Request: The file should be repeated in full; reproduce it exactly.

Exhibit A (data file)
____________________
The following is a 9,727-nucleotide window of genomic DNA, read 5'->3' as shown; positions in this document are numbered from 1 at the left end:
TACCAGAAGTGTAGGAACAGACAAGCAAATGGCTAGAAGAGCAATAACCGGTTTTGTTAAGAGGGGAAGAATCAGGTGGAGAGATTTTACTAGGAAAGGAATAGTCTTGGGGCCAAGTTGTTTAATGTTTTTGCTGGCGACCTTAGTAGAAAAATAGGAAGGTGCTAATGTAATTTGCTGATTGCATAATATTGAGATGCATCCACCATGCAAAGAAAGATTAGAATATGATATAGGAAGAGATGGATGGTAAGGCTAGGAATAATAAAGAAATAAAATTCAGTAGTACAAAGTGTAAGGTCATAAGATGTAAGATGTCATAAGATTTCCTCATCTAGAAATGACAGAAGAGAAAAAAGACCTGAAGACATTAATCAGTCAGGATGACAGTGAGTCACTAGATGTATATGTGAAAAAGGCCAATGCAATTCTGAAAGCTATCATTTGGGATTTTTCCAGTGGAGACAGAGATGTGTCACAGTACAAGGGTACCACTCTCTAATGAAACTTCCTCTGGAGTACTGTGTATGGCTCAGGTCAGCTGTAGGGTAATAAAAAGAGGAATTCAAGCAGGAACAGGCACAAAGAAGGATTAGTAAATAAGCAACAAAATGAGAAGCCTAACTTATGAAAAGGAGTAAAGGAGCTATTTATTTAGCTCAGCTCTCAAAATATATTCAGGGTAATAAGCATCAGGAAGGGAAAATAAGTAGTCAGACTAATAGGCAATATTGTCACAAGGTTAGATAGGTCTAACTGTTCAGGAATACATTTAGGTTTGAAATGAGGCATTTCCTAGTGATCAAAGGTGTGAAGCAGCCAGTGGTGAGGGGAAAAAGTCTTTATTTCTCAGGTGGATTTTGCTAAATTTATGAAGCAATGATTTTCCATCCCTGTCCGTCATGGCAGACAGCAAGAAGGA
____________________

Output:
The following is a 9,727-nucleotide window of genomic DNA, read 5'->3' as shown; positions in this document are numbered from 1 at the left end:
TACCAGAAGTGTAGGAACAGACAAGCAAATGGCTAGAAGAGCAATAACCGGTTTTGTTAAGAGGGGAAGAATCAGGTGGAGAGATTTTACTAGGAAAGGAATAGTCTTGGGGCCAAGTTGTTTAATGTTTTTGCTGGCGACCTTAGTAGAAAAATAGGAAGGTGCTAATGTAATTTGCTGATTGCATAATATTGAGATGCATCCACCATGCAAAGAAAGATTAGAATATGATATAGGAAGAGATGGATGGTAAGGCTAGGAATAATAAAGAAATAAAATTCAGTAGTACAAAGTGTAAGGTCATAAGATGTAAGATGTCATAAGATTTCCTCATCTAGAAATGACAGAAGAGAAAAAAGACCTGAAGACATTAATCAGTCAGGATGACAGTGAGTCACTAGATGTATATGTGAAAAAGGCCAATGCAATTCTGAAAGCTATCATTTGGGATTTTTCCAGTGGAGACAGAGATGTGTCACAGTACAAGGGTACCACTCTCTAATGAAACTTCCTCTGGAGTACTGTGTATGGCTCAGGTCAGCTGTAGGGTAATAAAAAGAGGAATTCAAGCAGGAACAGGCACAAAGAAGGATTAGTAAATAAGCAACAAAATGAGAAGCCTAACTTATGAAAAGGAGTAAAGGAGCTATTTATTTAGCTCAGCTCTCAAAATATATTCAGGGTAATAAGCATCAGGAAGGGAAAATAAGTAGTCAGACTAATAGGCAATATTGTCACAAGGTTAGATAGGTCTAACTGTTCAGGAATACATTTAGGTTTGAAATGAGGCATTTCCTAGTGATCAAAGGTGTGAAGCAGCCAGTGGTGAGGGGAAAAAGTCTTTATTTCTCAGGTGGATTTTGCTAAATTTATGAAGCAATGATTTTCCATCCCTGTCCGTCATGGCAGACAGCAAGAAGGA